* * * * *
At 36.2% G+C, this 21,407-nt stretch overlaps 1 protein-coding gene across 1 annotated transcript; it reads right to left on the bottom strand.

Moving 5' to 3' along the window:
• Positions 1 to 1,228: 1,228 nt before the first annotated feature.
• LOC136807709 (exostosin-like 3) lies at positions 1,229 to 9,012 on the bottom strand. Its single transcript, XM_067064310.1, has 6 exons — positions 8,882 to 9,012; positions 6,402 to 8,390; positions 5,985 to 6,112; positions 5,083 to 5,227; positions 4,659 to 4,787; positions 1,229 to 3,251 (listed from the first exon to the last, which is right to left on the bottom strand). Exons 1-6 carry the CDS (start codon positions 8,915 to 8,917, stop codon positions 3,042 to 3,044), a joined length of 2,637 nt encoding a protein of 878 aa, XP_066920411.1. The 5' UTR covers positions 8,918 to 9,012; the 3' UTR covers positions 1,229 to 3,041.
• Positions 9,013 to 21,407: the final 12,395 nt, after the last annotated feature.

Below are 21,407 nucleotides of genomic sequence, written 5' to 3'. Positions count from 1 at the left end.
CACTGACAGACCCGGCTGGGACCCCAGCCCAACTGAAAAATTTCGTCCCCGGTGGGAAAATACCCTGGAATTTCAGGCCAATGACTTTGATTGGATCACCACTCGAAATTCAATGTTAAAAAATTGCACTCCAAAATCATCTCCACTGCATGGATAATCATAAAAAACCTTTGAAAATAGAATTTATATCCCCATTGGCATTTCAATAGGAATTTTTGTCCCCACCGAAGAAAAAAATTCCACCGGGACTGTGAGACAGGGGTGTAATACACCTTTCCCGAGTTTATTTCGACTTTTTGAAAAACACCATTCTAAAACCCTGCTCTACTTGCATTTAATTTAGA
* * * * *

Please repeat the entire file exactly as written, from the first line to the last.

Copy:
At 36.2% G+C, this 21,407-nt stretch overlaps 1 protein-coding gene across 1 annotated transcript; it reads right to left on the bottom strand.

Moving 5' to 3' along the window:
• Positions 1 to 1,228: 1,228 nt before the first annotated feature.
• LOC136807709 (exostosin-like 3) lies at positions 1,229 to 9,012 on the bottom strand. Its single transcript, XM_067064310.1, has 6 exons — positions 8,882 to 9,012; positions 6,402 to 8,390; positions 5,985 to 6,112; positions 5,083 to 5,227; positions 4,659 to 4,787; positions 1,229 to 3,251 (listed from the first exon to the last, which is right to left on the bottom strand). Exons 1-6 carry the CDS (start codon positions 8,915 to 8,917, stop codon positions 3,042 to 3,044), a joined length of 2,637 nt encoding a protein of 878 aa, XP_066920411.1. The 5' UTR covers positions 8,918 to 9,012; the 3' UTR covers positions 1,229 to 3,041.
• Positions 9,013 to 21,407: the final 12,395 nt, after the last annotated feature.

Below are 21,407 nucleotides of genomic sequence, written 5' to 3'. Positions count from 1 at the left end.
CACTGACAGACCCGGCTGGGACCCCAGCCCAACTGAAAAATTTCGTCCCCGGTGGGAAAATACCCTGGAATTTCAGGCCAATGACTTTGATTGGATCACCACTCGAAATTCAATGTTAAAAAATTGCACTCCAAAATCATCTCCACTGCATGGATAATCATAAAAAACCTTTGAAAATAGAATTTATATCCCCATTGGCATTTCAATAGGAATTTTTGTCCCCACCGAAGAAAAAAATTCCACCGGGACTGTGAGACAGGGGTGTAATACACCTTTCCCGAGTTTATTTCGACTTTTTGAAAAACACCATTCTAAAACCCTGCTCTACTTGCATTTAATTTAGA